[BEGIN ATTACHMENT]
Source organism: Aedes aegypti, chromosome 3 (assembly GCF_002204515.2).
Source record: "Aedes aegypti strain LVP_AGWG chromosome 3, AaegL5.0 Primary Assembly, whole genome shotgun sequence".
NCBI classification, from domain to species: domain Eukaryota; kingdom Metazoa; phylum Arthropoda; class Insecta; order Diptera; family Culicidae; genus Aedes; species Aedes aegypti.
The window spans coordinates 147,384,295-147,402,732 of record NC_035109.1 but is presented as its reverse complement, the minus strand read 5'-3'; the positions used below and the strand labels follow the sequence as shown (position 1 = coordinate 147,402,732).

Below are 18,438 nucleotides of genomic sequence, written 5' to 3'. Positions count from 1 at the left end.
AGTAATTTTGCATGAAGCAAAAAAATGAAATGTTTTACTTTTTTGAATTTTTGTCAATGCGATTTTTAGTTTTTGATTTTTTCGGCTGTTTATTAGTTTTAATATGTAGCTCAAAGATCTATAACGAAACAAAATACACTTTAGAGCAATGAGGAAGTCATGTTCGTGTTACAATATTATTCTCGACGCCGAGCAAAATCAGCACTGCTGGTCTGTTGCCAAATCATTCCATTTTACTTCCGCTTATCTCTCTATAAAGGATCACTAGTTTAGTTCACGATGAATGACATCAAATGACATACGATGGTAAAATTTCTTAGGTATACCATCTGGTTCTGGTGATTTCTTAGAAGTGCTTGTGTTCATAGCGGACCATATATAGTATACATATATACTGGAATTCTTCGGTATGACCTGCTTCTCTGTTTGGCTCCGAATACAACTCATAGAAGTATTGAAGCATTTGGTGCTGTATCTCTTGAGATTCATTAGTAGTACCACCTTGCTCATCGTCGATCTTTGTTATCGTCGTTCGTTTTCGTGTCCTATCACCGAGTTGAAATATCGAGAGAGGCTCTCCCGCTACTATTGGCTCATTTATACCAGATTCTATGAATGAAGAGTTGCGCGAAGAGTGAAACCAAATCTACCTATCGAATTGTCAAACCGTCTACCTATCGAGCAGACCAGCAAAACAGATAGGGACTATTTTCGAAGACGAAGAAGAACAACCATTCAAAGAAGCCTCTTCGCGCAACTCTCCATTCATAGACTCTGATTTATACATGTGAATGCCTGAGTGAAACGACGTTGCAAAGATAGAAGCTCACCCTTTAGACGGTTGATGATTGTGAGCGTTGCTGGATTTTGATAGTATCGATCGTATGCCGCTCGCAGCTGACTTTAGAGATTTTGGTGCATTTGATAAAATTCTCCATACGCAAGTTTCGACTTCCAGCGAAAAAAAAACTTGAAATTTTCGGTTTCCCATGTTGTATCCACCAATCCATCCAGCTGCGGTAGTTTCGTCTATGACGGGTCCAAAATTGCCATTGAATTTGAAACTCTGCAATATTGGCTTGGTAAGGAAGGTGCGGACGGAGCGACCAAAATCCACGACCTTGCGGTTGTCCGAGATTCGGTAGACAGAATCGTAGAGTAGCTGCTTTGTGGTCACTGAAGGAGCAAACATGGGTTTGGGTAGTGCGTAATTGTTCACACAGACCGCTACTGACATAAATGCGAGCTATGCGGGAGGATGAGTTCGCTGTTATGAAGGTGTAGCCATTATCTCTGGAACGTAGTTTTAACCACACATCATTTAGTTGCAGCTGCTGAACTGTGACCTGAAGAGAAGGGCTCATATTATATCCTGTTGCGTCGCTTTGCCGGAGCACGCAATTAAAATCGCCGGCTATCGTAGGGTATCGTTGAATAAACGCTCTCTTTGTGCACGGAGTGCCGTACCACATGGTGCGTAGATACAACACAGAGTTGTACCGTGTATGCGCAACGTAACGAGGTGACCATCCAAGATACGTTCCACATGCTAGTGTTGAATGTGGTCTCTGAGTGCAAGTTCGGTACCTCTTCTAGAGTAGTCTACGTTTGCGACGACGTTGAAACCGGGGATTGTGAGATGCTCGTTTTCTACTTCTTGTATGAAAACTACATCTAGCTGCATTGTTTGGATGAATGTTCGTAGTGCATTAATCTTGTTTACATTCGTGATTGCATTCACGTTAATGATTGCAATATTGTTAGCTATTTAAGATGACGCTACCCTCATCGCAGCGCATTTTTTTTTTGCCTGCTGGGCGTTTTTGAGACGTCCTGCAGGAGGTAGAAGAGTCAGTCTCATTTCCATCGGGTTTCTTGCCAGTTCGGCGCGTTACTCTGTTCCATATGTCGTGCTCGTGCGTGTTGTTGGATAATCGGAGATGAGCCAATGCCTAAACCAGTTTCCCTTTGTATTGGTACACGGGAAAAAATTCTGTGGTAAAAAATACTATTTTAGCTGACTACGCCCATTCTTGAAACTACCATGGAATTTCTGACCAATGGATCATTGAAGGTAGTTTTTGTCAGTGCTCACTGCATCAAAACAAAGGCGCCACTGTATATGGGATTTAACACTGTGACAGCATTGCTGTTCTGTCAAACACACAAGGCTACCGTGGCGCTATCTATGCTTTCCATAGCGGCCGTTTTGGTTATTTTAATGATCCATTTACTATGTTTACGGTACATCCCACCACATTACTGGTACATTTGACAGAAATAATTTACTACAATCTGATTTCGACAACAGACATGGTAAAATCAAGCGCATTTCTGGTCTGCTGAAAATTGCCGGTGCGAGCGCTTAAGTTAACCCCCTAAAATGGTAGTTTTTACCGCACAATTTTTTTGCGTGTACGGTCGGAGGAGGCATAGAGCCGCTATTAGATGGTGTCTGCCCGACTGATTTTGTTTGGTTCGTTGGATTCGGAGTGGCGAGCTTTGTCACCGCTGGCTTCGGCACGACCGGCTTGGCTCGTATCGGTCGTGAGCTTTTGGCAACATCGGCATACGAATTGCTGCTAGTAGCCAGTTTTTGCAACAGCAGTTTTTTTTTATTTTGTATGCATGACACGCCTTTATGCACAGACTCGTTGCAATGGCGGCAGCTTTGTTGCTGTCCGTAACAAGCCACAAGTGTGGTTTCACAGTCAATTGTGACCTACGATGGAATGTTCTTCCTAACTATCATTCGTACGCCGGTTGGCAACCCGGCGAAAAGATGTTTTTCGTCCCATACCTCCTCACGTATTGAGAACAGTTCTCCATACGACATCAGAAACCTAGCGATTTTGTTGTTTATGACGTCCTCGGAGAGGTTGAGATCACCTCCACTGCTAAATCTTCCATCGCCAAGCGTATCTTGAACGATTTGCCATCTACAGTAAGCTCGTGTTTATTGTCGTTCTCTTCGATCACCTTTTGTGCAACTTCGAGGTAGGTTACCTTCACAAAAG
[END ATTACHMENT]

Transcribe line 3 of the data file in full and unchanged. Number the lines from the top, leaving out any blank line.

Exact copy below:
NCBI classification, from domain to species: domain Eukaryota; kingdom Metazoa; phylum Arthropoda; class Insecta; order Diptera; family Culicidae; genus Aedes; species Aedes aegypti.